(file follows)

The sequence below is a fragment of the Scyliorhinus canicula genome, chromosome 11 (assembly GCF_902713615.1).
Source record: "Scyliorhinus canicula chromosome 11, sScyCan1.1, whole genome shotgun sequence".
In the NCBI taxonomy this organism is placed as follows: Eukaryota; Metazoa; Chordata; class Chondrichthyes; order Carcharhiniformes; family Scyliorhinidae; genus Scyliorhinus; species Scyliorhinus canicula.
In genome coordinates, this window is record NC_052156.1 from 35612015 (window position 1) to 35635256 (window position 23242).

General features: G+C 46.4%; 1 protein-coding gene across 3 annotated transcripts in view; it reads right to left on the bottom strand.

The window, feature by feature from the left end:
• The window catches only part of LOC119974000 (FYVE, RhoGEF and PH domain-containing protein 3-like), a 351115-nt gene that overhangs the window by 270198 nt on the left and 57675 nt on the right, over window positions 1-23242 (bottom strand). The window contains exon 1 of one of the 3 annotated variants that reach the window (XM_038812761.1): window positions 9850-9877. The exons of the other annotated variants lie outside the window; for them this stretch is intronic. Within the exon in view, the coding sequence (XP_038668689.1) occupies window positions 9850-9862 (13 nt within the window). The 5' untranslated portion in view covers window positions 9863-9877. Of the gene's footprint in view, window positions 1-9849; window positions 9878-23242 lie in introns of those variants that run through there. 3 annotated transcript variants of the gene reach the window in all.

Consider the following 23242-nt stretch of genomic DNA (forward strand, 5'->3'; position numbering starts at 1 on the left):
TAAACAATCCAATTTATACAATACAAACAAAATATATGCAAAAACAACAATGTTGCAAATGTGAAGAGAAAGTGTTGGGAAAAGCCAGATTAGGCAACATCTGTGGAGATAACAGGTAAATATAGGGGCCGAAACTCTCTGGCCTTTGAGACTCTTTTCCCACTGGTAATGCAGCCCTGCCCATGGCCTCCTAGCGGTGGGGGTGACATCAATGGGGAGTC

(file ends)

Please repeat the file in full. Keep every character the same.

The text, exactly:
The sequence below is a fragment of the Scyliorhinus canicula genome, chromosome 11 (assembly GCF_902713615.1).
Source record: "Scyliorhinus canicula chromosome 11, sScyCan1.1, whole genome shotgun sequence".
In the NCBI taxonomy this organism is placed as follows: Eukaryota; Metazoa; Chordata; class Chondrichthyes; order Carcharhiniformes; family Scyliorhinidae; genus Scyliorhinus; species Scyliorhinus canicula.
In genome coordinates, this window is record NC_052156.1 from 35612015 (window position 1) to 35635256 (window position 23242).

General features: G+C 46.4%; 1 protein-coding gene across 3 annotated transcripts in view; it reads right to left on the bottom strand.

The window, feature by feature from the left end:
• The window catches only part of LOC119974000 (FYVE, RhoGEF and PH domain-containing protein 3-like), a 351115-nt gene that overhangs the window by 270198 nt on the left and 57675 nt on the right, over window positions 1-23242 (bottom strand). The window contains exon 1 of one of the 3 annotated variants that reach the window (XM_038812761.1): window positions 9850-9877. The exons of the other annotated variants lie outside the window; for them this stretch is intronic. Within the exon in view, the coding sequence (XP_038668689.1) occupies window positions 9850-9862 (13 nt within the window). The 5' untranslated portion in view covers window positions 9863-9877. Of the gene's footprint in view, window positions 1-9849; window positions 9878-23242 lie in introns of those variants that run through there. 3 annotated transcript variants of the gene reach the window in all.

Consider the following 23242-nt stretch of genomic DNA (forward strand, 5'->3'; position numbering starts at 1 on the left):
TAAACAATCCAATTTATACAATACAAACAAAATATATGCAAAAACAACAATGTTGCAAATGTGAAGAGAAAGTGTTGGGAAAAGCCAGATTAGGCAACATCTGTGGAGATAACAGGTAAATATAGGGGCCGAAACTCTCTGGCCTTTGAGACTCTTTTCCCACTGGTAATGCAGCCCTGCCCATGGCCTCCTAGCGGTGGGGGTGACATCAATGGGGAGTC